If money is already and currently an issue, it is also likely marriage is the last thing on his mind (because a wedding doesn’t come cheap these days!). The thought of marriage could be an added pressure financially. Most men want to feel confident in that aspect, and be secure in their career or stable in life before taking on having a wife.
Unless your partner has set in his roots for some time, where you both are financially stable as a couple, yet continues to use his “career goals” or “financial aspects” as a reason to postpone marital goals, it might be time to question his motives or other reasons.
He’s afraid of letting go
Letting go can be a legitimate worry for anyone. Many are perfectly happy knowing they spend the rest of their lives with that one person, because they feel they’re gaining rather than losing. While others may feel they will be giving up their dreams, independence, and promiscuity.
If you are pushing your partner because of this, shaming him for feeling that way, then you are probably doing more harm than good – for you and your partner’s future together.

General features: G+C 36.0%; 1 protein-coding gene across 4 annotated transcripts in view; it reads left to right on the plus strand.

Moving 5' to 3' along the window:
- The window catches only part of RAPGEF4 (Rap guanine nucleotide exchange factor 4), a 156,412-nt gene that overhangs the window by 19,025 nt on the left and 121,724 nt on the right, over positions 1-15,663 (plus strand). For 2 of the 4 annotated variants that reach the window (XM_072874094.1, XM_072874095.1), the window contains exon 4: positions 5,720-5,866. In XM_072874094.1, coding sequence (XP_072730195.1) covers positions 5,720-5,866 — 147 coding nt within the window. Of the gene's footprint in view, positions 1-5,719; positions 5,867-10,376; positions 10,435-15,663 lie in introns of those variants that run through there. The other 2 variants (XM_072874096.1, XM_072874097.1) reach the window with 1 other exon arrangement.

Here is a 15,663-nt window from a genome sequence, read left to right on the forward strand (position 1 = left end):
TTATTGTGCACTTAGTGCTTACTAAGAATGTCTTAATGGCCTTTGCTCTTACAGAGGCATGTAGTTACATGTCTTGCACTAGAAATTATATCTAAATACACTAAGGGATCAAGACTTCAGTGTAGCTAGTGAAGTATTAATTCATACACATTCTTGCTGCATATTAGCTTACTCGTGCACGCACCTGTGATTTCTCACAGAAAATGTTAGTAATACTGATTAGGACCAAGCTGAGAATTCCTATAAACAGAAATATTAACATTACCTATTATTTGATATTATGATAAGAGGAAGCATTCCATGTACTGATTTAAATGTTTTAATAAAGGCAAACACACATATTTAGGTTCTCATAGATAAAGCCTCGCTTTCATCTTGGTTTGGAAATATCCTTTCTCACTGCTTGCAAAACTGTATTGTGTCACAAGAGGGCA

Everyone feels different towards monogamy, and everyone takes it’s serious meaning in different ways. It’s up to you whether you can handle accepting those feelings, and waiting until he is ready. It’s as simple as that.
It could just be too soon
To you, three months together might feel like three years, but it’s not always the same for your partner. If you’ve slept together, moved in together, met the parents, traveled together, and made big purchases as one all within six months – sure, it might feel like “We’re so in love – we just can’t wait to live our lives together!”, but there’s still no ring, is there? It could be that you’re also taking every milestone you’ve encountered as a couple out of context.
You have to remember, guys may be able to live these milestones freely. And many may not see living together, having sex, saying they love you, meeting the parents and getting an apartment together as a reason to jump on getting married. They like you, or love you, no doubt about it there. But your partner may be more comfortable doing those things without a stronger commitment hanging above their head.